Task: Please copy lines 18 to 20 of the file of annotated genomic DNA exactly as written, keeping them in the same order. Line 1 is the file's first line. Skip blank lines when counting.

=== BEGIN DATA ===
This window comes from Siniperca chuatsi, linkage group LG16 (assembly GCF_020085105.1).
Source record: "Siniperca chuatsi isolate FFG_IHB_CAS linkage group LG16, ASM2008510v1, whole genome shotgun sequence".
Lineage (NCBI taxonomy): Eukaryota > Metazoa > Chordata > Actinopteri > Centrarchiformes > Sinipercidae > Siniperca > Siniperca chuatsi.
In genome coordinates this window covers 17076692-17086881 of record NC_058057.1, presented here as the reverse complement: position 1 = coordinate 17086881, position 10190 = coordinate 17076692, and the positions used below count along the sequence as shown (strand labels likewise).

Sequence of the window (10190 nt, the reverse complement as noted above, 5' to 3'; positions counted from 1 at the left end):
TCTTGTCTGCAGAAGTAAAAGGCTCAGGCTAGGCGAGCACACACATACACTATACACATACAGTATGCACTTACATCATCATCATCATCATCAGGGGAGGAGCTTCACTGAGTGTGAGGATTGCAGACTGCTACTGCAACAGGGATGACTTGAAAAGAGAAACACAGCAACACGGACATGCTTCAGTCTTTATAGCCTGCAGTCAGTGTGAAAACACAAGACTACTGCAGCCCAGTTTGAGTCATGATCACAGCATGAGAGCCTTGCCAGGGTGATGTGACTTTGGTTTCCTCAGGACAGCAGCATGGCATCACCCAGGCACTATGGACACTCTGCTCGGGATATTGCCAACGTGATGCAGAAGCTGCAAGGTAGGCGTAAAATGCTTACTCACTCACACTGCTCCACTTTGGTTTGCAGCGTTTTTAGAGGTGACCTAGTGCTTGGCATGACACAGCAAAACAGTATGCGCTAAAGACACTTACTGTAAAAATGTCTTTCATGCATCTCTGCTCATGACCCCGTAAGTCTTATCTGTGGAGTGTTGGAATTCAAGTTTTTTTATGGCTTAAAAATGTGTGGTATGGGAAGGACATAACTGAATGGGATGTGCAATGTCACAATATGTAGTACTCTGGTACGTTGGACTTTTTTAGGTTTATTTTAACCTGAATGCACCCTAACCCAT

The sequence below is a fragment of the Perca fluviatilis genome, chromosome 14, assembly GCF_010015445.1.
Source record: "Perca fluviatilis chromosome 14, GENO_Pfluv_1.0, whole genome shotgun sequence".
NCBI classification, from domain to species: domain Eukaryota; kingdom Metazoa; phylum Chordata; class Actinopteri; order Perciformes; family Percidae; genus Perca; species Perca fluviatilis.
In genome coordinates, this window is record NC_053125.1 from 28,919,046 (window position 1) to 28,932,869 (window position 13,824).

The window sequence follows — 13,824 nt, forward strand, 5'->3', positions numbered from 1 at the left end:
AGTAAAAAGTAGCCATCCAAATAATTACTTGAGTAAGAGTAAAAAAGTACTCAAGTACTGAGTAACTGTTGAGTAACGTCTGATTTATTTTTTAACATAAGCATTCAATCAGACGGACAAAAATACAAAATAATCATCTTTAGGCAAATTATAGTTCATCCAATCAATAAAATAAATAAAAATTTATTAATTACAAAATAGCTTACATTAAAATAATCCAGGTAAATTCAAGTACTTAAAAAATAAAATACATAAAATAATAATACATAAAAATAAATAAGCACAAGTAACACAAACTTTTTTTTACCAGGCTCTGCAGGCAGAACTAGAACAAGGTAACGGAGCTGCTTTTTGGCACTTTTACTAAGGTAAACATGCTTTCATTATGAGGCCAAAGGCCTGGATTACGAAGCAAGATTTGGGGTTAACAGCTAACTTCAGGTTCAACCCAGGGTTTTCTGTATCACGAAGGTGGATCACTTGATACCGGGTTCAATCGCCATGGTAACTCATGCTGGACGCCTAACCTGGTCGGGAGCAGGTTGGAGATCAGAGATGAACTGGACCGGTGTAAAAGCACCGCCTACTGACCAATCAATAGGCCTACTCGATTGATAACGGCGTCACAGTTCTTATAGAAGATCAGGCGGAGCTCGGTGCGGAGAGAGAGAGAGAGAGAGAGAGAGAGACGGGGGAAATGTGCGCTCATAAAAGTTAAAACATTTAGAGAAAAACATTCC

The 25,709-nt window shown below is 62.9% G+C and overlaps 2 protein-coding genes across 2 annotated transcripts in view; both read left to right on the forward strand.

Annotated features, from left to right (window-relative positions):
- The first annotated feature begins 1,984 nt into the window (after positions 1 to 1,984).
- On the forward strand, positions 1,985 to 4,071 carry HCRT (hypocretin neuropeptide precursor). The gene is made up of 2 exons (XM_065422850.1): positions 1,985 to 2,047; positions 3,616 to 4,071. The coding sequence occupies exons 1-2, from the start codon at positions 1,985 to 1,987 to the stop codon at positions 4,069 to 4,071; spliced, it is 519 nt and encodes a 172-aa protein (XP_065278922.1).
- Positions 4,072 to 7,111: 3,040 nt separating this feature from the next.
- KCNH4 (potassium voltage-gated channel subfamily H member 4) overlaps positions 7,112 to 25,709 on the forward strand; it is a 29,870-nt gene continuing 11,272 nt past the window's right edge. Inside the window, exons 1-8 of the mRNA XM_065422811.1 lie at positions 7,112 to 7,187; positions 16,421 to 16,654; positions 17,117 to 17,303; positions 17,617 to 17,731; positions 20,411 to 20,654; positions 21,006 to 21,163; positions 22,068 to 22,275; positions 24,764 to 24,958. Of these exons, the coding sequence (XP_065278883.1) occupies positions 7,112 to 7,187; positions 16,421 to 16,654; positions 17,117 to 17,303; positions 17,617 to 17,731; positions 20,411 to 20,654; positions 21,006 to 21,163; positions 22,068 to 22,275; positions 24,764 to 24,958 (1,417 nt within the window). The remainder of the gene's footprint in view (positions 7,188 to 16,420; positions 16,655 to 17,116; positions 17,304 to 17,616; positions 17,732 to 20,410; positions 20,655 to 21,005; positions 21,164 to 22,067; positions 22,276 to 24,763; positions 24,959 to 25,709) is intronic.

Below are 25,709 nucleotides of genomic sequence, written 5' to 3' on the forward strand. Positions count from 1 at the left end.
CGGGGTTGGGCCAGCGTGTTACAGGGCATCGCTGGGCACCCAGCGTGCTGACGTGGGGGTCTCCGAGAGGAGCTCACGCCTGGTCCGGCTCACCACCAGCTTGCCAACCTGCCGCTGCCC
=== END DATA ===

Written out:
- KCNH4 (potassium voltage-gated channel subfamily H member 4) overlaps positions 7,112 to 25,709 on the forward strand; it is a 29,870-nt gene continuing 11,272 nt past the window's right edge. Inside the window, exons 1-8 of the mRNA XM_065422811.1 lie at positions 7,112 to 7,187; positions 16,421 to 16,654; positions 17,117 to 17,303; positions 17,617 to 17,731; positions 20,411 to 20,654; positions 21,006 to 21,163; positions 22,068 to 22,275; positions 24,764 to 24,958. Of these exons, the coding sequence (XP_065278883.1) occupies positions 7,112 to 7,187; positions 16,421 to 16,654; positions 17,117 to 17,303; positions 17,617 to 17,731; positions 20,411 to 20,654; positions 21,006 to 21,163; positions 22,068 to 22,275; positions 24,764 to 24,958 (1,417 nt within the window). The remainder of the gene's footprint in view (positions 7,188 to 16,420; positions 16,655 to 17,116; positions 17,304 to 17,616; positions 17,732 to 20,410; positions 20,655 to 21,005; positions 21,164 to 22,067; positions 22,276 to 24,763; positions 24,959 to 25,709) is intronic.

Below are 25,709 nucleotides of genomic sequence, written 5' to 3' on the forward strand. Positions count from 1 at the left end.
CGGGGTTGGGCCAGCGTGTTACAGGGCATCGCTGGGCACCCAGCGTGCTGACGTGGGGGTCTCCGAGAGGAGCTCACGCCTGGTCCGGCTCACCACCAGCTTGCCAACCTGCCGCTGCCC